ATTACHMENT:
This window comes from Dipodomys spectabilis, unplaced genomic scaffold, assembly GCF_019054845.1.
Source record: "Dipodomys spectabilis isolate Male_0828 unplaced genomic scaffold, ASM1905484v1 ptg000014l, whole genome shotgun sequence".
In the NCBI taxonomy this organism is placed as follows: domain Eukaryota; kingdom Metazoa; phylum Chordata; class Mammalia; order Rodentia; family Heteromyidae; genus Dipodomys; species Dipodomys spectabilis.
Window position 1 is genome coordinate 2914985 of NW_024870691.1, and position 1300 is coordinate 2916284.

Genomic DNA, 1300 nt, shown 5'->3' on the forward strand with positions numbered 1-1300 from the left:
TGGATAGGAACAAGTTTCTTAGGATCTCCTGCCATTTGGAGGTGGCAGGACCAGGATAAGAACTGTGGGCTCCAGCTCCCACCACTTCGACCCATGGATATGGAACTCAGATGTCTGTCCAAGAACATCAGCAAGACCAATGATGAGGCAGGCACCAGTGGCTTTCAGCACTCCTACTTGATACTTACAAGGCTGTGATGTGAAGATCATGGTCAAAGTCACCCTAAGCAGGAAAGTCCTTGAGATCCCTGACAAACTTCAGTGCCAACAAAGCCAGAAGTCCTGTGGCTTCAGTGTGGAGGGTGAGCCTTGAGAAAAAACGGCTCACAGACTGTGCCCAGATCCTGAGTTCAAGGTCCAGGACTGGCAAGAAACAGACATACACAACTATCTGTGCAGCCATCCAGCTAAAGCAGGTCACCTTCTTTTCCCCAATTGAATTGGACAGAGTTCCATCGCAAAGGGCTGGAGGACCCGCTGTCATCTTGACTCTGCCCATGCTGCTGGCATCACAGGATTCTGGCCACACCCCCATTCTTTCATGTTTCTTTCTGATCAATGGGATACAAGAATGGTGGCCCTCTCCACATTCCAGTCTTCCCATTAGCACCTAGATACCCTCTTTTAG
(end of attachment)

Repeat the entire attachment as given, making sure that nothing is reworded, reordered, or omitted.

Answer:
This window comes from Dipodomys spectabilis, unplaced genomic scaffold, assembly GCF_019054845.1.
Source record: "Dipodomys spectabilis isolate Male_0828 unplaced genomic scaffold, ASM1905484v1 ptg000014l, whole genome shotgun sequence".
In the NCBI taxonomy this organism is placed as follows: domain Eukaryota; kingdom Metazoa; phylum Chordata; class Mammalia; order Rodentia; family Heteromyidae; genus Dipodomys; species Dipodomys spectabilis.
Window position 1 is genome coordinate 2914985 of NW_024870691.1, and position 1300 is coordinate 2916284.

Genomic DNA, 1300 nt, shown 5'->3' on the forward strand with positions numbered 1-1300 from the left:
TGGATAGGAACAAGTTTCTTAGGATCTCCTGCCATTTGGAGGTGGCAGGACCAGGATAAGAACTGTGGGCTCCAGCTCCCACCACTTCGACCCATGGATATGGAACTCAGATGTCTGTCCAAGAACATCAGCAAGACCAATGATGAGGCAGGCACCAGTGGCTTTCAGCACTCCTACTTGATACTTACAAGGCTGTGATGTGAAGATCATGGTCAAAGTCACCCTAAGCAGGAAAGTCCTTGAGATCCCTGACAAACTTCAGTGCCAACAAAGCCAGAAGTCCTGTGGCTTCAGTGTGGAGGGTGAGCCTTGAGAAAAAACGGCTCACAGACTGTGCCCAGATCCTGAGTTCAAGGTCCAGGACTGGCAAGAAACAGACATACACAACTATCTGTGCAGCCATCCAGCTAAAGCAGGTCACCTTCTTTTCCCCAATTGAATTGGACAGAGTTCCATCGCAAAGGGCTGGAGGACCCGCTGTCATCTTGACTCTGCCCATGCTGCTGGCATCACAGGATTCTGGCCACACCCCCATTCTTTCATGTTTCTTTCTGATCAATGGGATACAAGAATGGTGGCCCTCTCCACATTCCAGTCTTCCCATTAGCACCTAGATACCCTCTTTTAG